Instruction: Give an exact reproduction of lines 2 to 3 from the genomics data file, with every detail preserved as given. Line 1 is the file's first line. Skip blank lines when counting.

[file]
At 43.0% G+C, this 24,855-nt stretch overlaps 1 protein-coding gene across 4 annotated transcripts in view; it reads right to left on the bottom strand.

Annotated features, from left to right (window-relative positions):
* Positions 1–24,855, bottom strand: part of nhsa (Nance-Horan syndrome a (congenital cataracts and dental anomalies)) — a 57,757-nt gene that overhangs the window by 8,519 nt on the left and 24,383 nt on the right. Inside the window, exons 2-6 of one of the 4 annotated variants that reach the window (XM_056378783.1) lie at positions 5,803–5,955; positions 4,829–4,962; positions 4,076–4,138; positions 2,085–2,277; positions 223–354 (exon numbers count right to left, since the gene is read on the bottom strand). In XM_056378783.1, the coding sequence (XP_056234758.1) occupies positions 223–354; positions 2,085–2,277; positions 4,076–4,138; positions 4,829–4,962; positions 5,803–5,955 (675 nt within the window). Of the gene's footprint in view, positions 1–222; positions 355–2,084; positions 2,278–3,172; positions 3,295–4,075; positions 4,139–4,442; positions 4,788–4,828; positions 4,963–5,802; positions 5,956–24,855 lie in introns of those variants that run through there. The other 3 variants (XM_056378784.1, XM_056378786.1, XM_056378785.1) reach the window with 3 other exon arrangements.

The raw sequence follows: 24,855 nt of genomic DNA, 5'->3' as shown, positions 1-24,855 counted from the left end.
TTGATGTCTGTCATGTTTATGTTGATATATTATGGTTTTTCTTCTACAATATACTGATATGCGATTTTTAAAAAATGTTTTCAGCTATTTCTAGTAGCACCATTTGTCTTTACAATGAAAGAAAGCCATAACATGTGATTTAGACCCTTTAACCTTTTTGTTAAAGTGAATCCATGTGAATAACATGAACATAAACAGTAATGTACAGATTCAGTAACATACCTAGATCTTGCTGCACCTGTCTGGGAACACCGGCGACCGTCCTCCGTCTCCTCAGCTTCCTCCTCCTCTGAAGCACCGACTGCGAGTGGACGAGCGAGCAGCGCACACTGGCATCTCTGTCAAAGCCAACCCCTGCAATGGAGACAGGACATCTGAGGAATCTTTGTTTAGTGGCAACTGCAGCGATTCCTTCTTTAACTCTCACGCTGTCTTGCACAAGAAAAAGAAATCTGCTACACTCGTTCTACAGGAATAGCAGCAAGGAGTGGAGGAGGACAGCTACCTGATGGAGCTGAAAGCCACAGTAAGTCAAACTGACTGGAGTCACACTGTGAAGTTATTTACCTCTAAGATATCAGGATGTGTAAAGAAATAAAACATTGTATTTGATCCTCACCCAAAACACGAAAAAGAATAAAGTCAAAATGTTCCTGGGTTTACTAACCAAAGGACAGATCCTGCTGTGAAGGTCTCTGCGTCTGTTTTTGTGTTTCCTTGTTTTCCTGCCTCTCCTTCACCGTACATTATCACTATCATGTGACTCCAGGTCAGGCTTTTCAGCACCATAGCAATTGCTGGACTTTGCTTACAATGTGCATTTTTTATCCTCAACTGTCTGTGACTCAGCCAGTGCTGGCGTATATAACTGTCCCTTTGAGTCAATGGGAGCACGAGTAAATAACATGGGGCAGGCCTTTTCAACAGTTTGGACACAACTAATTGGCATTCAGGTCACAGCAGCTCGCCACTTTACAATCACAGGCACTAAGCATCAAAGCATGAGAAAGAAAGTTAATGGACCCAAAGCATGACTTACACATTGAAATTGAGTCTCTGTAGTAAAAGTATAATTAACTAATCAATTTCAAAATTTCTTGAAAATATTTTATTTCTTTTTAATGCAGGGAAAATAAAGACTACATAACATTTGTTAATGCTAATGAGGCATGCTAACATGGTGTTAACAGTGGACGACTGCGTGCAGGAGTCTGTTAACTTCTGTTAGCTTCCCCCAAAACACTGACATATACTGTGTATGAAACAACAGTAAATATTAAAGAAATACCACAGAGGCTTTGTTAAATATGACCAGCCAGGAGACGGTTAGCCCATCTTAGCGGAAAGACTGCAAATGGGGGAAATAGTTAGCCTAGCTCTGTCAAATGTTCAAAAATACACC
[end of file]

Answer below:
Annotated features, from left to right (window-relative positions):
* Positions 1–24,855, bottom strand: part of nhsa (Nance-Horan syndrome a (congenital cataracts and dental anomalies)) — a 57,757-nt gene that overhangs the window by 8,519 nt on the left and 24,383 nt on the right. Inside the window, exons 2-6 of one of the 4 annotated variants that reach the window (XM_056378783.1) lie at positions 5,803–5,955; positions 4,829–4,962; positions 4,076–4,138; positions 2,085–2,277; positions 223–354 (exon numbers count right to left, since the gene is read on the bottom strand). In XM_056378783.1, the coding sequence (XP_056234758.1) occupies positions 223–354; positions 2,085–2,277; positions 4,076–4,138; positions 4,829–4,962; positions 5,803–5,955 (675 nt within the window). Of the gene's footprint in view, positions 1–222; positions 355–2,084; positions 2,278–3,172; positions 3,295–4,075; positions 4,139–4,442; positions 4,788–4,828; positions 4,963–5,802; positions 5,956–24,855 lie in introns of those variants that run through there. The other 3 variants (XM_056378784.1, XM_056378786.1, XM_056378785.1) reach the window with 3 other exon arrangements.